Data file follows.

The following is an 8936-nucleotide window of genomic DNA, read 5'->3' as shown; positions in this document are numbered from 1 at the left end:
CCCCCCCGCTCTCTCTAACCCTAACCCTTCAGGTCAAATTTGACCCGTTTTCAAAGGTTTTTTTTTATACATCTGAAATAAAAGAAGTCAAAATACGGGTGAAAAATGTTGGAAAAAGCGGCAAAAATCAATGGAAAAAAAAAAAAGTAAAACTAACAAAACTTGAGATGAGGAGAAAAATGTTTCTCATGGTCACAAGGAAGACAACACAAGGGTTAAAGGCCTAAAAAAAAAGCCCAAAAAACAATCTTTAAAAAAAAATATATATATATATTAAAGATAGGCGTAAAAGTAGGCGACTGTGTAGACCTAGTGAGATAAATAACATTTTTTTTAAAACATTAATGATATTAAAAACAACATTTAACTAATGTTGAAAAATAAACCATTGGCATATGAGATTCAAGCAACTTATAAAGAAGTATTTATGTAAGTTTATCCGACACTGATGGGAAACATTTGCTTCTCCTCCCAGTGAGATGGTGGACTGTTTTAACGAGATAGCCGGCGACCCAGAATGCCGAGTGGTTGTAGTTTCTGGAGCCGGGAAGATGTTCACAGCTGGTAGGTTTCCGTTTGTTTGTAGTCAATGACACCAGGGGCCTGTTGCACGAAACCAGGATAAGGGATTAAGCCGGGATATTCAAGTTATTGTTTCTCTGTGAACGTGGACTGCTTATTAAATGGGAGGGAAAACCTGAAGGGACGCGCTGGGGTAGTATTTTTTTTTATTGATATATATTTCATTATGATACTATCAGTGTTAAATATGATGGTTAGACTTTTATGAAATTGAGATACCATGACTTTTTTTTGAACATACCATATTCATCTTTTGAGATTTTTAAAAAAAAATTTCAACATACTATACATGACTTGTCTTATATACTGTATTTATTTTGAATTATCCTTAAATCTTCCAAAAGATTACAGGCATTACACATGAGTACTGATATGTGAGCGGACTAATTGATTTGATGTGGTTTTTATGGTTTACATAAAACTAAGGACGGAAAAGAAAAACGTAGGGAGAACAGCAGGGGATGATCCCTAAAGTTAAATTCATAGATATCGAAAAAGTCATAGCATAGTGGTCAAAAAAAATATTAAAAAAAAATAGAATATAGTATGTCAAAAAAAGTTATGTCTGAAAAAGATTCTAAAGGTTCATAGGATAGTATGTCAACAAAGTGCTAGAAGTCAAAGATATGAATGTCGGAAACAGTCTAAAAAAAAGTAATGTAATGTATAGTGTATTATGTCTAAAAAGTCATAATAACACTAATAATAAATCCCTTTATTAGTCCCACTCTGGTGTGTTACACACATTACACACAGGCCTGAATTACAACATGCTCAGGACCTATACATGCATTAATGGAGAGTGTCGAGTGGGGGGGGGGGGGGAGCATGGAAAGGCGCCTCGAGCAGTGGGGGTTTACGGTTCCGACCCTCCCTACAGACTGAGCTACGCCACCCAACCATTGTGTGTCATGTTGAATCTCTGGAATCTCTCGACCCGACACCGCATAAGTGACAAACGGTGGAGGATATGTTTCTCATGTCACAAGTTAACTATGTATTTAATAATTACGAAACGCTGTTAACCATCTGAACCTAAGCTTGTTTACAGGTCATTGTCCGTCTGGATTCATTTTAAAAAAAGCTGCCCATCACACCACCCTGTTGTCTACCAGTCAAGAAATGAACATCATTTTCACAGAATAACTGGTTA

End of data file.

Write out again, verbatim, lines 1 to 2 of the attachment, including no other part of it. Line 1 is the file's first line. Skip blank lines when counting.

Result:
The following is an 8936-nucleotide window of genomic DNA, read 5'->3' as shown; positions in this document are numbered from 1 at the left end:
CCCCCCCGCTCTCTCTAACCCTAACCCTTCAGGTCAAATTTGACCCGTTTTCAAAGGTTTTTTTTTATACATCTGAAATAAAAGAAGTCAAAATACGGGTGAAAAATGTTGGAAAAAGCGGCAAAAATCAATGGAAAAAAAAAAAAGTAAAACTAACAAAACTTGAGATGAGGAGAAAAATGTTTCTCATGGTCACAAGGAAGACAACACAAGGGTTAAAGGCCTAAAAAAAAAGCCCAAAAAACAATCTTTAAAAAAAAATATATATATATATTAAAGATAGGCGTAAAAGTAGGCGACTGTGTAGACCTAGTGAGATAAATAACATTTTTTTTAAAACATTAATGATATTAAAAACAACATTTAACTAATGTTGAAAAATAAACCATTGGCATATGAGATTCAAGCAACTTATAAAGAAGTATTTATGTAAGTTTATCCGACACTGATGGGAAACATTTGCTTCTCCTCCCAGTGAGATGGTGGACTGTTTTAACGAGATAGCCGGCGACCCAGAATGCCGAGTGGTTGTAGTTTCTGGAGCCGGGAAGATGTTCACAGCTGGTAGGTTTCCGTTTGTTTGTAGTCAATGACACCAGGGGCCTGTTGCACGAAACCAGGATAAGGGATTAAGCCGGGATATTCAAGTTATTGTTTCTCTGTGAACGTGGACTGCTTATTAAATGGGAGGGAAAACCTGAAGGGACGCGCTGGGGTAGTATTTTTTTTTATTGATATATATTTCATTATGATACTATCAGTGTTAAATATGATGGTTAGACTTTTATGAAATTGAGATACCATGACTTTTTTTTGAACATACCATATTCATCTTTTGAGATTTTTAAAAAAAAATTTCAACATACTATACATGACTTGTCTTATATACTGTATTTATTTTGAATTATCCTTAAATCTTCCAAAAGATTACAGGCATTACACATGAGTACTGATATGTGAGCGGACTAATTGATTTGATGTGGTTTTTATGGTTTACATAAAACTAAGGACGGAAAAGAAAAACGTAGGGAGAACAGCAGGGGATGATCCCTAAAGTTAAATTCATAGATATCGAAAAAGTCATAGCATAGTGGTCAAAAAAAATATTAAAAAAAAATAGAATATAGTATGTCAAAAAAAGTTATGTCTGAAAAAGATTCTAAAGGTTCATAGGATAGTATGTCAACAAAGTGCTAGAAGTCAAAGATATGAATGTCGGAAACAGTCTAAAAAAAAGTAATGTAATGTATAGTGTATTATGTCTAAAAAGTCATAATAACACTAATAATAAATCCCTTTATTAGTCCCACTCTGGTGTGTTACACACATTACACACAGGCCTGAATTACAACATGCTCAGGACCTATACATGCATTAATGGAGAGTGTCGAGTGGGGGGGGGGGGGGAGCATGGAAAGGCGCCTCGAGCAGTGGGGGTTTACGGTTCCGACCCTCCCTACAGACTGAGCTACGCCACCCAACCATTGTGTGTCATGTTGAATCTCTGGAATCTCTCGACCCGACACCGCATAAGTGACAAACGGTGGAGGATATGTTTCTCATGTCACAAGTTAACTATGTATTTAATAATTACGAAACGCTGTTAACCATCTGAACCTAAGCTTGTTTACAGGTCATTGTCCGTCTGGATTCATTTTAAAAAAAGCTGCCCATCACACCACCCTGTTGTCTACCAGTCAAGAAATGAACATCATTTTCACAGAATAACTGGTTA